Owing to the very positive cooperation between the U.S. State Department and the U.S. military (primarily the OSS), and to the fact that the Thai perceived the Americans as the party with the least regional ambitions, the United States had the most success in establishing a presence in Thailand during the war. OSS teams formed and trained Thai guerilla units and, through the Thai, gathered valuable intelligence on Japanese activities in the region. The lack of real U.S. interest during the war, however, resulted in an ironic situation after the war. When the civilian-led government, which was largely responsible for inviting the Americans in, was overthrown by the military, which had cooperated with the Japanese, the postwar United States embraced the military junta due to its strong anti-communist policies. The Thai leadership that provided strong support and basing to the United States during the Vietnam conflict represented this faction of Thai politics, not that of the "Free Thai" who fought side by side with U.S. operatives in World War II.
As previously stated, Reynolds's earlier book, Thailand and Japan's Southern Advance 1940-1945, covered the Thai-Japanese relationship in detail. I assume that is the reason that the Japanese are really in the background in Thailand's Secret War. It is not necessary to have read Reynolds's earlier book to understand his present book (this reviewer has not), but it probably is the only way a reader would obtain a complete picture of Thailand's unique role in the war. It would also help to have a general knowledge of the course of the war in Southeast Asia in order to place events in their proper context.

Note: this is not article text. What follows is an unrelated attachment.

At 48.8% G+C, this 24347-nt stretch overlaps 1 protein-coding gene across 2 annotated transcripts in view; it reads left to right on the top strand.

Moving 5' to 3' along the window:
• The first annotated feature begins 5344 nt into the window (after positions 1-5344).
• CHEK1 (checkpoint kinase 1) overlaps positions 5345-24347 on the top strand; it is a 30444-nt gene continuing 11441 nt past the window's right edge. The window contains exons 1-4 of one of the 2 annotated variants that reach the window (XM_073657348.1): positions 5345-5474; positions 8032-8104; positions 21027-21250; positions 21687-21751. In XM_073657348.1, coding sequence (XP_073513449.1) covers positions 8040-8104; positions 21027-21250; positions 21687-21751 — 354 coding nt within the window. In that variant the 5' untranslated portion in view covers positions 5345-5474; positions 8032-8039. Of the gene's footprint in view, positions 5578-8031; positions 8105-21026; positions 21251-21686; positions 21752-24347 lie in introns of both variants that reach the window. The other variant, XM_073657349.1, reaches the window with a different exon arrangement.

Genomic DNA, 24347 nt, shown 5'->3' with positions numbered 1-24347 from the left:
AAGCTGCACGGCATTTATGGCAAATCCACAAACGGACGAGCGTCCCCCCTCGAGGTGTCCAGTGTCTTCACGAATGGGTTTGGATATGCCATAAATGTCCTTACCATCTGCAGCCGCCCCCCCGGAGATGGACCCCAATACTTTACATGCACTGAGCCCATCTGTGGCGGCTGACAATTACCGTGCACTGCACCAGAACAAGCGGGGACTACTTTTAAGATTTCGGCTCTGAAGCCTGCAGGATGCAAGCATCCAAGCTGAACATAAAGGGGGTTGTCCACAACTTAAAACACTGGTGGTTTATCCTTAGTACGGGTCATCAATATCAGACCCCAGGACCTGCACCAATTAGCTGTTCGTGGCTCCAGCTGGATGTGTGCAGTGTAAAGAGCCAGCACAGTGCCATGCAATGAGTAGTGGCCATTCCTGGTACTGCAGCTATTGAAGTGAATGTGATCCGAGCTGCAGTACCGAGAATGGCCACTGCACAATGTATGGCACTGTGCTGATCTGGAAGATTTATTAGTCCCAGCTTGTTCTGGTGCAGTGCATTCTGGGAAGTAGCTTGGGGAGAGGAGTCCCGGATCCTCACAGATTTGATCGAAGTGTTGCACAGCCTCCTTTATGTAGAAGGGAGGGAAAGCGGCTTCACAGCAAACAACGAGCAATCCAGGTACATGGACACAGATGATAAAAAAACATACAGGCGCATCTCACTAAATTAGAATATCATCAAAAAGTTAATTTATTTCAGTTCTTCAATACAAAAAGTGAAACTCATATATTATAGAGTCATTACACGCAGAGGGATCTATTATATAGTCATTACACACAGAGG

Thailand's Secret War is well researched: a review of the sources indicates that Reynolds accessed both U.S. and British official sources, many western and Thai secondary sources, and has interviewed an impressive number of American, British and Thai participants. It is also a well-written book. Reynolds did an outstanding job in providing a clear narrative of what could be a very confusing story. In many cases, a western reader of Asian military history can get lost in long place and proper names that all seem to sound the same. This is not the case in Thailand's Secret War. I never had a problem tracking and differentiating between the many personalities and locales. A small criticism is that some locations mentioned in the text are not indicated on the maps provided.
This was a very engaging read. I've already mentioned its value in casting light on previously unheralded parts of World War II. It is also a valuable history to help understand the present state of Thailand and Southeast Asia. Thailand is now under a civil government, but is still a strong partner of the United States. Thailand currently faces many issues, including violence in the heavily Muslim southern provinces, and the rise (or taking the long Asian view, the reappearance) of China as a regional power. Southeast Asia is not a singular entity and Thailand especially is a unique country that has remained independent based on its ability to navigate among the great powers. Thailand's Secret War is an excellent case study of such navigation during World War II. There is no reason to believe that Thailand will not follow a similar course when faced with future challenges.
If there is additional discussion of this review, you may access it through the list discussion logs at: http://h-net.msu.edu/cgi-bin/logbrowse.pl.
Phillip Ridderhof. Review of Reynolds, E. Bruce, Thailand's Secret War: OSS, SOE and the Free Thai Underground During World War II.
H-War, H-Net Reviews.
Copyright © 2008 by H-Net, all rights reserved. H-Net permits the redistribution and reprinting of this work for nonprofit, educational purposes, with full and accurate attribution to the author, web location, date of publication, originating list, and H-Net: Humanities & Social Sciences Online. For any other proposed use, contact the Reviews editorial staff at firstname.lastname@example.org.